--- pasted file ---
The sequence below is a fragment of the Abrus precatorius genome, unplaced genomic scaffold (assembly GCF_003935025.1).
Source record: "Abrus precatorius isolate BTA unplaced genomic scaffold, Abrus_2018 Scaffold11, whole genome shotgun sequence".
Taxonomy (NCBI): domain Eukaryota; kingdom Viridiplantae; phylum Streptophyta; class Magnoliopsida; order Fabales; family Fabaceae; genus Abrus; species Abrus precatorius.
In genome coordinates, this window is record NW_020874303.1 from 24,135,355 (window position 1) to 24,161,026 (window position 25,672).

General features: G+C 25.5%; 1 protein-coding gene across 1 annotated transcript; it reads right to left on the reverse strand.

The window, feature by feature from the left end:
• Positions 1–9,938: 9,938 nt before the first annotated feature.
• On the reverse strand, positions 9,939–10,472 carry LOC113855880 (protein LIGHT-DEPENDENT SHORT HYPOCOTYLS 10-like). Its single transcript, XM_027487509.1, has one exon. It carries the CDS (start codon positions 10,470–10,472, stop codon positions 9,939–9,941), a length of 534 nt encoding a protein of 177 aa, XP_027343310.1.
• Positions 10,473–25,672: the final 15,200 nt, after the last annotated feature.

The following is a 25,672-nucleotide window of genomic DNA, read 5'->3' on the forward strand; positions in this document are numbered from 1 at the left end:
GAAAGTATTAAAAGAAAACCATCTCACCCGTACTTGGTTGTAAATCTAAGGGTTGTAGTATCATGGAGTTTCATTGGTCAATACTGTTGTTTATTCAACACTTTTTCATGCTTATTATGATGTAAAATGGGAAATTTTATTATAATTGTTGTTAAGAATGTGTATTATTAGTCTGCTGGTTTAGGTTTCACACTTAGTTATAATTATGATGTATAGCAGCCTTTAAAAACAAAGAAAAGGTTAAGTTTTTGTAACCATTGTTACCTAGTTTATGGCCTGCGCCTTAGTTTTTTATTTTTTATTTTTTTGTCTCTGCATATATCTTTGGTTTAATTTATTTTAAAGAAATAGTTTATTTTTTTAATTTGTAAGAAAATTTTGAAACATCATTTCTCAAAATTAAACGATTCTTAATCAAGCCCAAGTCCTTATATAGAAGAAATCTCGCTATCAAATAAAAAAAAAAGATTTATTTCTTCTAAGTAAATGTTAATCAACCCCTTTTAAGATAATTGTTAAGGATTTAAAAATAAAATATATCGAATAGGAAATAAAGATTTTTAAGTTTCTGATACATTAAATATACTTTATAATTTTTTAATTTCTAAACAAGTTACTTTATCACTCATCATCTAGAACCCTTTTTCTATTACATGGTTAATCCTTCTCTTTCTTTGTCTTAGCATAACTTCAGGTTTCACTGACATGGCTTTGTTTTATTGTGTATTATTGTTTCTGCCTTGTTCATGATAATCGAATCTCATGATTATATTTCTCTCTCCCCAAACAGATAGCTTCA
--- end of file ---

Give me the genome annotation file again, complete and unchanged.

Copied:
The sequence below is a fragment of the Abrus precatorius genome, unplaced genomic scaffold (assembly GCF_003935025.1).
Source record: "Abrus precatorius isolate BTA unplaced genomic scaffold, Abrus_2018 Scaffold11, whole genome shotgun sequence".
Taxonomy (NCBI): domain Eukaryota; kingdom Viridiplantae; phylum Streptophyta; class Magnoliopsida; order Fabales; family Fabaceae; genus Abrus; species Abrus precatorius.
In genome coordinates, this window is record NW_020874303.1 from 24,135,355 (window position 1) to 24,161,026 (window position 25,672).

General features: G+C 25.5%; 1 protein-coding gene across 1 annotated transcript; it reads right to left on the reverse strand.

The window, feature by feature from the left end:
• Positions 1–9,938: 9,938 nt before the first annotated feature.
• On the reverse strand, positions 9,939–10,472 carry LOC113855880 (protein LIGHT-DEPENDENT SHORT HYPOCOTYLS 10-like). Its single transcript, XM_027487509.1, has one exon. It carries the CDS (start codon positions 10,470–10,472, stop codon positions 9,939–9,941), a length of 534 nt encoding a protein of 177 aa, XP_027343310.1.
• Positions 10,473–25,672: the final 15,200 nt, after the last annotated feature.

The following is a 25,672-nucleotide window of genomic DNA, read 5'->3' on the forward strand; positions in this document are numbered from 1 at the left end:
GAAAGTATTAAAAGAAAACCATCTCACCCGTACTTGGTTGTAAATCTAAGGGTTGTAGTATCATGGAGTTTCATTGGTCAATACTGTTGTTTATTCAACACTTTTTCATGCTTATTATGATGTAAAATGGGAAATTTTATTATAATTGTTGTTAAGAATGTGTATTATTAGTCTGCTGGTTTAGGTTTCACACTTAGTTATAATTATGATGTATAGCAGCCTTTAAAAACAAAGAAAAGGTTAAGTTTTTGTAACCATTGTTACCTAGTTTATGGCCTGCGCCTTAGTTTTTTATTTTTTATTTTTTTGTCTCTGCATATATCTTTGGTTTAATTTATTTTAAAGAAATAGTTTATTTTTTTAATTTGTAAGAAAATTTTGAAACATCATTTCTCAAAATTAAACGATTCTTAATCAAGCCCAAGTCCTTATATAGAAGAAATCTCGCTATCAAATAAAAAAAAAAGATTTATTTCTTCTAAGTAAATGTTAATCAACCCCTTTTAAGATAATTGTTAAGGATTTAAAAATAAAATATATCGAATAGGAAATAAAGATTTTTAAGTTTCTGATACATTAAATATACTTTATAATTTTTTAATTTCTAAACAAGTTACTTTATCACTCATCATCTAGAACCCTTTTTCTATTACATGGTTAATCCTTCTCTTTCTTTGTCTTAGCATAACTTCAGGTTTCACTGACATGGCTTTGTTTTATTGTGTATTATTGTTTCTGCCTTGTTCATGATAATCGAATCTCATGATTATATTTCTCTCTCCCCAAACAGATAGCTTCA